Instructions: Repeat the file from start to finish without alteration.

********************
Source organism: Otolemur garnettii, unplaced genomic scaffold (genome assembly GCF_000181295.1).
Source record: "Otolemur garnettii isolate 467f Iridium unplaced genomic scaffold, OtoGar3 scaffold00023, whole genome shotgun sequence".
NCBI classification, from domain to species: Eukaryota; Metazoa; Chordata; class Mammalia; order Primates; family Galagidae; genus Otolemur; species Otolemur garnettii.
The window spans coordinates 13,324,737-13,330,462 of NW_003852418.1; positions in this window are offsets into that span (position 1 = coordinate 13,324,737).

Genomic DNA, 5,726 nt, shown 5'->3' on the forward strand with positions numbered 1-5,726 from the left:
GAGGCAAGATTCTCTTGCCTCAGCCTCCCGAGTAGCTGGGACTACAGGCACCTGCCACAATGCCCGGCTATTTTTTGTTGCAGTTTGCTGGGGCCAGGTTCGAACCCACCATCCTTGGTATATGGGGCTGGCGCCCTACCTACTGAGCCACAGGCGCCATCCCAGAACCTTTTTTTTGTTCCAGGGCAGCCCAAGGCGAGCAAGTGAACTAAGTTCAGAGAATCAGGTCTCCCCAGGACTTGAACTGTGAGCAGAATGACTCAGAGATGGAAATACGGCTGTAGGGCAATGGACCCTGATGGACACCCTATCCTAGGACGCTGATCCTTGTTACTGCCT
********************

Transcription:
Source organism: Otolemur garnettii, unplaced genomic scaffold (genome assembly GCF_000181295.1).
Source record: "Otolemur garnettii isolate 467f Iridium unplaced genomic scaffold, OtoGar3 scaffold00023, whole genome shotgun sequence".
NCBI classification, from domain to species: Eukaryota; Metazoa; Chordata; class Mammalia; order Primates; family Galagidae; genus Otolemur; species Otolemur garnettii.
The window spans coordinates 13,324,737-13,330,462 of NW_003852418.1; positions in this window are offsets into that span (position 1 = coordinate 13,324,737).

Genomic DNA, 5,726 nt, shown 5'->3' on the forward strand with positions numbered 1-5,726 from the left:
GAGGCAAGATTCTCTTGCCTCAGCCTCCCGAGTAGCTGGGACTACAGGCACCTGCCACAATGCCCGGCTATTTTTTGTTGCAGTTTGCTGGGGCCAGGTTCGAACCCACCATCCTTGGTATATGGGGCTGGCGCCCTACCTACTGAGCCACAGGCGCCATCCCAGAACCTTTTTTTTGTTCCAGGGCAGCCCAAGGCGAGCAAGTGAACTAAGTTCAGAGAATCAGGTCTCCCCAGGACTTGAACTGTGAGCAGAATGACTCAGAGATGGAAATACGGCTGTAGGGCAATGGACCCTGATGGACACCCTATCCTAGGACGCTGATCCTTGTTACTGCCT